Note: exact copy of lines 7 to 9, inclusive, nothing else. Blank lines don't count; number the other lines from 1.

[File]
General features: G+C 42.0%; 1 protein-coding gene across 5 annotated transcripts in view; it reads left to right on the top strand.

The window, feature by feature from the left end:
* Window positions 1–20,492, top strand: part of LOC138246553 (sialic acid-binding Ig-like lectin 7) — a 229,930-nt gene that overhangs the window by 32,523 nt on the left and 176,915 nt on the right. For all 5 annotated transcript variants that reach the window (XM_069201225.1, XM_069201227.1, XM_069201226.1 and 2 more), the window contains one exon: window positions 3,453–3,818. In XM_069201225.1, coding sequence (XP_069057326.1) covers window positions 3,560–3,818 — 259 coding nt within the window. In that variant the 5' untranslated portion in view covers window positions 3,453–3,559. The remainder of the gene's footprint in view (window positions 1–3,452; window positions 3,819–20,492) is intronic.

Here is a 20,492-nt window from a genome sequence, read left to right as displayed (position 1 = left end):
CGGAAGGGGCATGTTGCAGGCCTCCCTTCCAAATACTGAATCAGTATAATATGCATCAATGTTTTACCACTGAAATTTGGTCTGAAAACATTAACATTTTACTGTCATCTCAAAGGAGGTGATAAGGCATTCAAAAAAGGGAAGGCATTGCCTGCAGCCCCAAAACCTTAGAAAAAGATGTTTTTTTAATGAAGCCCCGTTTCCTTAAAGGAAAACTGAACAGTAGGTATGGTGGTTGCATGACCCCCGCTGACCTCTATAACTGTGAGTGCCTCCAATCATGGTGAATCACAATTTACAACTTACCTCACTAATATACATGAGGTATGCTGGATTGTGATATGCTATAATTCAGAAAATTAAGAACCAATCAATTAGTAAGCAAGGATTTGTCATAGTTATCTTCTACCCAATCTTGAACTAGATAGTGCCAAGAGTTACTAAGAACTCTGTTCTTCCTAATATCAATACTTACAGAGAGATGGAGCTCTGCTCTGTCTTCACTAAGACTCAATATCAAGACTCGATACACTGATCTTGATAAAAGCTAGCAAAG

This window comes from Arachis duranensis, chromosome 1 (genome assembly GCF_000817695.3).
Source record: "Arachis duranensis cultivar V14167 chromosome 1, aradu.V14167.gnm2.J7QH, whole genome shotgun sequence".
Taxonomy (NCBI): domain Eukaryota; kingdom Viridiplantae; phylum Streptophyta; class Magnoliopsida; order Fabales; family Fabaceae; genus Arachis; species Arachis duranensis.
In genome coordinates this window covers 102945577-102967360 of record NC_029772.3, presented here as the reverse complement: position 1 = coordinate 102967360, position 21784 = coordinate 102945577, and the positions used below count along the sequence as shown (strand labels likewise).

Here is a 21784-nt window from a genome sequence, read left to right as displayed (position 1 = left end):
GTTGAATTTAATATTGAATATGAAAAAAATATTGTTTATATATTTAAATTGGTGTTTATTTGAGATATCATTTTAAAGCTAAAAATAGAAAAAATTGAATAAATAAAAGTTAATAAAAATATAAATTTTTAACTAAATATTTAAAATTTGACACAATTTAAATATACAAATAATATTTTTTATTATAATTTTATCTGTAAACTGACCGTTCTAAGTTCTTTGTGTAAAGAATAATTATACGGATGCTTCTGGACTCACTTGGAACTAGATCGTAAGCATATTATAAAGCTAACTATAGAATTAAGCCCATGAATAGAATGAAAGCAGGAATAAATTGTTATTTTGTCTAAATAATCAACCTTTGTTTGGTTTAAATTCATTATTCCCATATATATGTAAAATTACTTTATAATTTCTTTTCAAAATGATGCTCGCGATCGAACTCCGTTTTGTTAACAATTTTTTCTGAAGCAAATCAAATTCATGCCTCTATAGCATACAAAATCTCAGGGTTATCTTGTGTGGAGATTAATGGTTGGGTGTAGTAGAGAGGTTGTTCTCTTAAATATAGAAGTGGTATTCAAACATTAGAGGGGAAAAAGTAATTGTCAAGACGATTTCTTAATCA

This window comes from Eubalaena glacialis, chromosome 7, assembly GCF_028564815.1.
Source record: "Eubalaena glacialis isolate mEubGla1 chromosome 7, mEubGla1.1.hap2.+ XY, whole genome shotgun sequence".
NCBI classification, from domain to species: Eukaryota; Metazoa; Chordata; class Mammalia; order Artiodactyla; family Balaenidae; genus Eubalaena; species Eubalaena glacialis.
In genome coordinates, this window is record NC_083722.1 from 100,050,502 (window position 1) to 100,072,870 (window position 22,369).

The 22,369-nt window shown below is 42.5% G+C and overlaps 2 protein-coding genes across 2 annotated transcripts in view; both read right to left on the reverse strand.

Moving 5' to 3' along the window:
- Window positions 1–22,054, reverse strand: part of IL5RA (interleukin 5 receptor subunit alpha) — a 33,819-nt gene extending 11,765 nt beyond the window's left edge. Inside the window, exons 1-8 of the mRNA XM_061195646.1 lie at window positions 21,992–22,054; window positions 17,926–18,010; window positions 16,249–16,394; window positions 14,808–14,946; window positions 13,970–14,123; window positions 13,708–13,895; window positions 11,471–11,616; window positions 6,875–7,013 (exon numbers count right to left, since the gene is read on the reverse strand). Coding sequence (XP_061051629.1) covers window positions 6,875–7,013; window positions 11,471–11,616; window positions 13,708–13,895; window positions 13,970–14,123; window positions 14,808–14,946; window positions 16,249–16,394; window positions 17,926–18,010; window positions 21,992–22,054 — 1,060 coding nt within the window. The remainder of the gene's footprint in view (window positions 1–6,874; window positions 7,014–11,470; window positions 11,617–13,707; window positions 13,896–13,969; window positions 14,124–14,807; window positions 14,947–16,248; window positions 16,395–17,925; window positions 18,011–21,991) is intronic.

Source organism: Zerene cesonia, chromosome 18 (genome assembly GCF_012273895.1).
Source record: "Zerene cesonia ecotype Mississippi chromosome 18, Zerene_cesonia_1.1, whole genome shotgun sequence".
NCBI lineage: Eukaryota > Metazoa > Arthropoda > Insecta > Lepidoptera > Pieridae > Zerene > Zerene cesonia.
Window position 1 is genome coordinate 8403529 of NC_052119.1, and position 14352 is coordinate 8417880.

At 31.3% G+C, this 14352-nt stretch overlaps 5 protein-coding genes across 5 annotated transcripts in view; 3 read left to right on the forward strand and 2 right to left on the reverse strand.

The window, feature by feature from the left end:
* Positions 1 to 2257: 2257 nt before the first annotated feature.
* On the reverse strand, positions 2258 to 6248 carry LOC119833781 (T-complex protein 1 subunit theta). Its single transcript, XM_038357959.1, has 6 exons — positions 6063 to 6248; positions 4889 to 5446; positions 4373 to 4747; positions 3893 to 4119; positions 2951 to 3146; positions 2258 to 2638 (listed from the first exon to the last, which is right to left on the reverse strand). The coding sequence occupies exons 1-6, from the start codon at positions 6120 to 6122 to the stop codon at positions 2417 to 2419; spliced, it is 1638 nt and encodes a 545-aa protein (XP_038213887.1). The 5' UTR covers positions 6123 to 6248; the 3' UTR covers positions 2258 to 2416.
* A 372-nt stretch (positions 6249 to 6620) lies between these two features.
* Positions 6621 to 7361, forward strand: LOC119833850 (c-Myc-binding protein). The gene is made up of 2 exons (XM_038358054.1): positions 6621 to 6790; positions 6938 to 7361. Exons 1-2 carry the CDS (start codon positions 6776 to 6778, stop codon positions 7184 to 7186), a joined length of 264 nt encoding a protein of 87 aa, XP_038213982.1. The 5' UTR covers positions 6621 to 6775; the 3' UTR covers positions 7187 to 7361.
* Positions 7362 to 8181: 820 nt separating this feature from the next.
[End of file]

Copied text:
Source record: "Arachis duranensis cultivar V14167 chromosome 1, aradu.V14167.gnm2.J7QH, whole genome shotgun sequence".
Taxonomy (NCBI): domain Eukaryota; kingdom Viridiplantae; phylum Streptophyta; class Magnoliopsida; order Fabales; family Fabaceae; genus Arachis; species Arachis duranensis.
In genome coordinates this window covers 102945577-102967360 of record NC_029772.3, presented here as the reverse complement: position 1 = coordinate 102967360, position 21784 = coordinate 102945577, and the positions used below count along the sequence as shown (strand labels likewise).